Whatever happens to him at the polls 34 days from now, Donald Trump has already deeply changed public discourse in America. It’s not just what he says; it’s what a year’s worth of Trump’s performance has legitimized, encouraged, and inured us to. For example: in the pre-Trump era, I don’t recall being at big public events where mainly-male, mainly-white crowds would chant things like “String her up!” or “Trump that bitch!” But that was the background music at this year’s Republican convention in Cleveland.
This is the context for an astonishing segment from a Bill O’Reilly episode this week.
It is fair to treat Fox News as an extension of the Republican Party and the Trump campaign. It is essentially the only news outlet where Donald Trump will appear any more. Sean Hannity essentially functions as an adjunct campaign strategist, even appearing in a Trump ad; and when called on it has said “I am not a journalist.” Roger Ailes is of course the human glue connecting Trump world, the formal GOP, and the news organization he founded and ran until his recent ouster amid sexual-harassment complaints.
Thus it is also fair to think that the “Watters’ World” segment on Fox is a reflection of attitudes in greater Fox-Trump land, and again of the kinds of public discussion Trump has legitimized. Take a look before I say any more about it. It genuinely is worth watching all the way through:
The “comic” premise of the piece is essentially: China, so tricky!! Let’s go see some people with Asian faces and ask them why China so tricky?, and what they (as obvious outsiders to the “real” America) make of this confusing political spectacle, while meanwhile they are eating their perplexing food and cooking up their secret potions.
There are a million things to dislike about this approach, which you can figure out for yourself. The meanest part of the segment is around time 1:00, when Watters mocks two older immigrant-looking people for not answering his questions, when they obviously don’t speak English at all. But before and after that he gets into almost every devious-Oriental stereotype you’ve ever encountered. The only big one left out is the Yellow Peril standby of Asian hordes lusting for white women. It does, though, get into the opposite stereotype—of the exotic, giggly, and “me love you long time” young Asian beauty. See Vox for more.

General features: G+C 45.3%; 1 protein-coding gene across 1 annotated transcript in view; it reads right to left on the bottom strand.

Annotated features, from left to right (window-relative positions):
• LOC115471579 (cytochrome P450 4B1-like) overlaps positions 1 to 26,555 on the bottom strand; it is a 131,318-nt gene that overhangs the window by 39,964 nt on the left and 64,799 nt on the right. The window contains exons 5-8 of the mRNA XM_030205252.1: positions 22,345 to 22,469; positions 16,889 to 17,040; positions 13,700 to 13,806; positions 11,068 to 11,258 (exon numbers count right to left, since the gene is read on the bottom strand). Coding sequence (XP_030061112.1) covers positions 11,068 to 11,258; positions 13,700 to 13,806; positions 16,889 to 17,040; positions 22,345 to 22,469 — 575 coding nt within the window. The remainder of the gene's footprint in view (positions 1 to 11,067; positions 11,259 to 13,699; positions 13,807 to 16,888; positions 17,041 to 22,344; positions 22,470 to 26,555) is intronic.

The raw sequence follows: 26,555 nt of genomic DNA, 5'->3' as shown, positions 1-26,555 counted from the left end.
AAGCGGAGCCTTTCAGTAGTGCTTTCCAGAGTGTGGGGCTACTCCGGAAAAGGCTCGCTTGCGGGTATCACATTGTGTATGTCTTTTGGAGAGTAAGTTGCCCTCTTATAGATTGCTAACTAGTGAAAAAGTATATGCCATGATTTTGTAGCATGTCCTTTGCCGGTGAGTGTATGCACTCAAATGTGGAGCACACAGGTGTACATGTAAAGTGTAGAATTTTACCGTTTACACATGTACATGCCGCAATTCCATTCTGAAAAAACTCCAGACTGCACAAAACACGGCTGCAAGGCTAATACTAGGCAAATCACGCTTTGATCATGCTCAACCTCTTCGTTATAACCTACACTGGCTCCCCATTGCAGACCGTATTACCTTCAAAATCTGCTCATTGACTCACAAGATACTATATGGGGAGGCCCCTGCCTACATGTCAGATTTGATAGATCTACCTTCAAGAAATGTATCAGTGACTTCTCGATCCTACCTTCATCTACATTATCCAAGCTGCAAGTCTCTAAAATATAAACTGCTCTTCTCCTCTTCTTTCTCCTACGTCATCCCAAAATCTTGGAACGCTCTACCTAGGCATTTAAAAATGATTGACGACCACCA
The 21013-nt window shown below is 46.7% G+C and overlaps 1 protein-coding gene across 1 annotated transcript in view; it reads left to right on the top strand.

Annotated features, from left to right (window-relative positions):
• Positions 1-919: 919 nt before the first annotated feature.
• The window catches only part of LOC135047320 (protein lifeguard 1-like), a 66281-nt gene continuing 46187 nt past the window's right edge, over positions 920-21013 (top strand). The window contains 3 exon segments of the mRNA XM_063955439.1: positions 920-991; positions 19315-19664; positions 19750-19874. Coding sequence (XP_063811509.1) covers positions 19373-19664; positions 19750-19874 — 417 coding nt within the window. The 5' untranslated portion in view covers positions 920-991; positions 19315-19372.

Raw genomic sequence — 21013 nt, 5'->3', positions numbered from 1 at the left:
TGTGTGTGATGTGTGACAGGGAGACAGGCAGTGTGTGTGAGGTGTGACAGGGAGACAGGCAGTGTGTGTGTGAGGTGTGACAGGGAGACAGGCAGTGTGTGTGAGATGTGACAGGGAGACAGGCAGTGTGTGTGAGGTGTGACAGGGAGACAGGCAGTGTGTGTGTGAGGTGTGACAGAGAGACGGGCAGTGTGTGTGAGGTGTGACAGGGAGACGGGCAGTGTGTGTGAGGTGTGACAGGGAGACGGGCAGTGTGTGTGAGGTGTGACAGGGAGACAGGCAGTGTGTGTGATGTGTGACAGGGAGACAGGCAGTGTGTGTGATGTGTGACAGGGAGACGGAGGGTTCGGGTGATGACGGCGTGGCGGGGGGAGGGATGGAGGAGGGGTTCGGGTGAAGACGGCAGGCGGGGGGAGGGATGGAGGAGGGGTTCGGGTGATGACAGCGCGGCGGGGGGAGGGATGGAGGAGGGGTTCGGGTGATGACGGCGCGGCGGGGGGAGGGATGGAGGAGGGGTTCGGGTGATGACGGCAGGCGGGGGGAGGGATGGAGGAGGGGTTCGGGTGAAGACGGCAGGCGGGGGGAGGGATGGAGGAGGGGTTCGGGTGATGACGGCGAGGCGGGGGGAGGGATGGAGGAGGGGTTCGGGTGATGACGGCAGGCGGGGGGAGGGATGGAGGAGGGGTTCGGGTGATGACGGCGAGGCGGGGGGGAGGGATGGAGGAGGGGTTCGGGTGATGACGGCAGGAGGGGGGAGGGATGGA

Is this so bad? Can’t I take a joke? Wow, isn’t political correctness run amok, if we can’t even do a light skit?
I really do think this is bad, in that it reprocesses several centuries’ worth of anti-Asian stereotypes for airing not in 1937 but in 2016. That may just be because I’ve spent so much of my life living in various parts of Asia and trying to understand their workings as an outsider. But I think you only have to imagine a similar “light” segment being done about blacks in South Side Chicago, or Jews in Brooklyn, to realize how gross this is, and that segments about most other minorities would never get on the air even at Fox. (“We’re here in Brooklyn, and tell me, what’s the deal with your funny hats and beards? And where do you keep all your money?”)
Assuming for now that Trump does not actually become president—even though the whole Republican establishment is still saying, He’s fine!—we won’t know for quite a while whether the mark he’s left on our culture is something transient, from which we’ll recover, or a turning point in a much nastier direction. Either way, this segment on a “news” network is a benchmark of where things stand as of October, 2016.